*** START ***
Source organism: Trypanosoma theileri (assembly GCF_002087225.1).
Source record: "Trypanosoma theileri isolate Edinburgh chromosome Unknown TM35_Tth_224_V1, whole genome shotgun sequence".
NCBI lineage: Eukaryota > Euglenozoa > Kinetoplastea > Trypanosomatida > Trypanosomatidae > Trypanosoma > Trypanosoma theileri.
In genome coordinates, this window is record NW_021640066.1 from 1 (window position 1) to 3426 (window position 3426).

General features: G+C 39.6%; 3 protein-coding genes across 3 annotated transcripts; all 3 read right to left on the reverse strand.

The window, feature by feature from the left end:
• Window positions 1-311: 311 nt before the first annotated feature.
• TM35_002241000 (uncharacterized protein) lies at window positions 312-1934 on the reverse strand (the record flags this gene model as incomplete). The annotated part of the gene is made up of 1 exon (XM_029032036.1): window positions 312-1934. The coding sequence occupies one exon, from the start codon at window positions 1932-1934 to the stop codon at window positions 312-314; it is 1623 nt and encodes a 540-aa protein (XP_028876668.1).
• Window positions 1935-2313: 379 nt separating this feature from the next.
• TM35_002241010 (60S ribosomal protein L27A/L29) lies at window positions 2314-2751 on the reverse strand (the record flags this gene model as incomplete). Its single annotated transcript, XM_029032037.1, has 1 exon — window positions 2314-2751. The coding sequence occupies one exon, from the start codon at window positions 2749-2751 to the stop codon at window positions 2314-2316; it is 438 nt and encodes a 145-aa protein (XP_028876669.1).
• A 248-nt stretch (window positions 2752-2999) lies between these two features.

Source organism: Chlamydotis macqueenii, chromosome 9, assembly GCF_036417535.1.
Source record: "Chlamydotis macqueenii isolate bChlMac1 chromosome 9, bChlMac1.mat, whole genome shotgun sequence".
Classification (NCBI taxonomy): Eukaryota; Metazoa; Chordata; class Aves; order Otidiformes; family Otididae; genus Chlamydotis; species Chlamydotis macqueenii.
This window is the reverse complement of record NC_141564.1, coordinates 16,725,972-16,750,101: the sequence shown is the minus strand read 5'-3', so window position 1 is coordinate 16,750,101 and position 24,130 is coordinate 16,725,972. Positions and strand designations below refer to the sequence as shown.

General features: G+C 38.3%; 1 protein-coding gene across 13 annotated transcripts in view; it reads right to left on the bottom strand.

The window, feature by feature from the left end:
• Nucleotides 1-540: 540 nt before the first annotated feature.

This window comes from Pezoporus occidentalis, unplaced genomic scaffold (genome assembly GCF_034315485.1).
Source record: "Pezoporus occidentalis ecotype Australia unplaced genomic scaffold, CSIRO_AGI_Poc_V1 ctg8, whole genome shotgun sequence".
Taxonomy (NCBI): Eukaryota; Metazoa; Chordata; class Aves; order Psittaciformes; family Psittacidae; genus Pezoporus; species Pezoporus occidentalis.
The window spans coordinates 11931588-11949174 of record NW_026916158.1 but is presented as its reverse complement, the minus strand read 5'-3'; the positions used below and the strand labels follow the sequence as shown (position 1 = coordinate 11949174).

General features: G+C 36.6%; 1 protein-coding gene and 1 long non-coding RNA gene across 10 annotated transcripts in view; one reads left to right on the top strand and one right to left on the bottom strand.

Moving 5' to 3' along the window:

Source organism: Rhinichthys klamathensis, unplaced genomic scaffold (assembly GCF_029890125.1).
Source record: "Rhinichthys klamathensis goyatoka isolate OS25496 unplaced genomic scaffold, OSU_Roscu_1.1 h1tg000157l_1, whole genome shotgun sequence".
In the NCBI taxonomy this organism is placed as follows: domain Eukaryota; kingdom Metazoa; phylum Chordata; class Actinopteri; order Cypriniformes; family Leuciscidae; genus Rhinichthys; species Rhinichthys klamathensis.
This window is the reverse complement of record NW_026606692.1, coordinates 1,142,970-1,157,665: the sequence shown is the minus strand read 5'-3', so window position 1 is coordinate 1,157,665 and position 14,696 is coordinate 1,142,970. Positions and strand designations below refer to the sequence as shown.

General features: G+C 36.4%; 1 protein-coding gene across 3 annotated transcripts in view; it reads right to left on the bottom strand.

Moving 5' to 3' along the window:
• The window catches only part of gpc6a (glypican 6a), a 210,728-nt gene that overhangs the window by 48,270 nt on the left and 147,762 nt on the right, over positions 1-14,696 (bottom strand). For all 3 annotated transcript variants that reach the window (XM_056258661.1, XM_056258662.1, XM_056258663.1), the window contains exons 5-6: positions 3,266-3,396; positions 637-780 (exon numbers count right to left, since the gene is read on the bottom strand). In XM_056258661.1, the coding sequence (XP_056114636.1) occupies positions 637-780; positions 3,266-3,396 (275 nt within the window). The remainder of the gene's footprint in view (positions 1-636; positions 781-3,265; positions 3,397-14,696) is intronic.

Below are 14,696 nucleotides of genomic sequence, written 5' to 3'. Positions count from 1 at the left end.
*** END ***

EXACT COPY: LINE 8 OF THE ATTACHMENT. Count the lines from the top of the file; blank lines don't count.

• TM35_002241000 (uncharacterized protein) lies at window positions 312-1934 on the reverse strand (the record flags this gene model as incomplete). The annotated part of the gene is made up of 1 exon (XM_029032036.1): window positions 312-1934. The coding sequence occupies one exon, from the start codon at window positions 1932-1934 to the stop codon at window positions 312-314; it is 1623 nt and encodes a 540-aa protein (XP_028876668.1).